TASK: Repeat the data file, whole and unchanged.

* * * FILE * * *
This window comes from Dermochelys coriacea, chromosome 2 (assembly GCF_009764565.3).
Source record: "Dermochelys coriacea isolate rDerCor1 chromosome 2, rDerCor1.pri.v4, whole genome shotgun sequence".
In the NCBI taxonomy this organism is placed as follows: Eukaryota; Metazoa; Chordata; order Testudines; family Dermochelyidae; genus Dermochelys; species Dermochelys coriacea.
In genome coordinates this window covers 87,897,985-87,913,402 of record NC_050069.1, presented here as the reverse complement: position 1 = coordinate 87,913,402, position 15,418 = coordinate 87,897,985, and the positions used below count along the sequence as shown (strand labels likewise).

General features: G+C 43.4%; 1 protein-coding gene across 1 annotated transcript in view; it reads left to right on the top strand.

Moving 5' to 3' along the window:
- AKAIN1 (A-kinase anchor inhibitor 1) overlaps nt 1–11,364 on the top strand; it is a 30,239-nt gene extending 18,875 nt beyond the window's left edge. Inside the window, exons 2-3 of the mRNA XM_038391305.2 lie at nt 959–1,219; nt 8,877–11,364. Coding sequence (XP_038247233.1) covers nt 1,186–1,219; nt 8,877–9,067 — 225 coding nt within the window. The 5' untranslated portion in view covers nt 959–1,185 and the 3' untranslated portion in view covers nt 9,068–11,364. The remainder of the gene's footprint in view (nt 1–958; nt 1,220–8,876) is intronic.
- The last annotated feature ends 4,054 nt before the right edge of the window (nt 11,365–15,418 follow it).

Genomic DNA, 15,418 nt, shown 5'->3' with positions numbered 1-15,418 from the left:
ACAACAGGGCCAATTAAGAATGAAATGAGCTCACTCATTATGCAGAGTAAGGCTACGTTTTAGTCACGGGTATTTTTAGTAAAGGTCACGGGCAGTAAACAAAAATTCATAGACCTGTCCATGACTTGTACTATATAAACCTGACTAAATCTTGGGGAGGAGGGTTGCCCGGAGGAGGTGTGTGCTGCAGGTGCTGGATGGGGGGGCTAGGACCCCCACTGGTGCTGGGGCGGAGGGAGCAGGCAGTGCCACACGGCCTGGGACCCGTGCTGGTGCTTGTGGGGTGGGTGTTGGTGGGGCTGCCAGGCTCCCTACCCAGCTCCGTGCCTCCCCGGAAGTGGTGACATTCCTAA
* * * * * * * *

This window comes from Dermochelys coriacea, chromosome 2 (assembly GCF_009764565.3).
Source record: "Dermochelys coriacea isolate rDerCor1 chromosome 2, rDerCor1.pri.v4, whole genome shotgun sequence".
In the NCBI taxonomy this organism is placed as follows: Eukaryota; Metazoa; Chordata; order Testudines; family Dermochelyidae; genus Dermochelys; species Dermochelys coriacea.
In genome coordinates this window covers 87,897,985-87,913,402 of record NC_050069.1, presented here as the reverse complement: position 1 = coordinate 87,913,402, position 15,418 = coordinate 87,897,985, and the positions used below count along the sequence as shown (strand labels likewise).

General features: G+C 43.4%; 1 protein-coding gene across 1 annotated transcript in view; it reads left to right on the top strand.

Moving 5' to 3' along the window:
- AKAIN1 (A-kinase anchor inhibitor 1) overlaps nt 1–11,364 on the top strand; it is a 30,239-nt gene extending 18,875 nt beyond the window's left edge. Inside the window, exons 2-3 of the mRNA XM_038391305.2 lie at nt 959–1,219; nt 8,877–11,364. Coding sequence (XP_038247233.1) covers nt 1,186–1,219; nt 8,877–9,067 — 225 coding nt within the window. The 5' untranslated portion in view covers nt 959–1,185 and the 3' untranslated portion in view covers nt 9,068–11,364. The remainder of the gene's footprint in view (nt 1–958; nt 1,220–8,876) is intronic.
- The last annotated feature ends 4,054 nt before the right edge of the window (nt 11,365–15,418 follow it).

Genomic DNA, 15,418 nt, shown 5'->3' with positions numbered 1-15,418 from the left:
ACAACAGGGCCAATTAAGAATGAAATGAGCTCACTCATTATGCAGAGTAAGGCTACGTTTTAGTCACGGGTATTTTTAGTAAAGGTCACGGGCAGTAAACAAAAATTCATAGACCTGTCCATGACTTGTACTATATAAACCTGACTAAATCTTGGGGAGGAGGGTTGCCCGGAGGAGGTGTGTGCTGCAGGTGCTGGATGGGGGGGCTAGGACCCCCACTGGTGCTGGGGCGGAGGGAGCAGGCAGTGCCACACGGCCTGGGACCCGTGCTGGTGCTTGTGGGGTGGGTGTTGGTGGGGCTGCCAGGCTCCCTACCCAGCTCCGTGCCTCCCCGGAAGTGGTGACATTCCTAA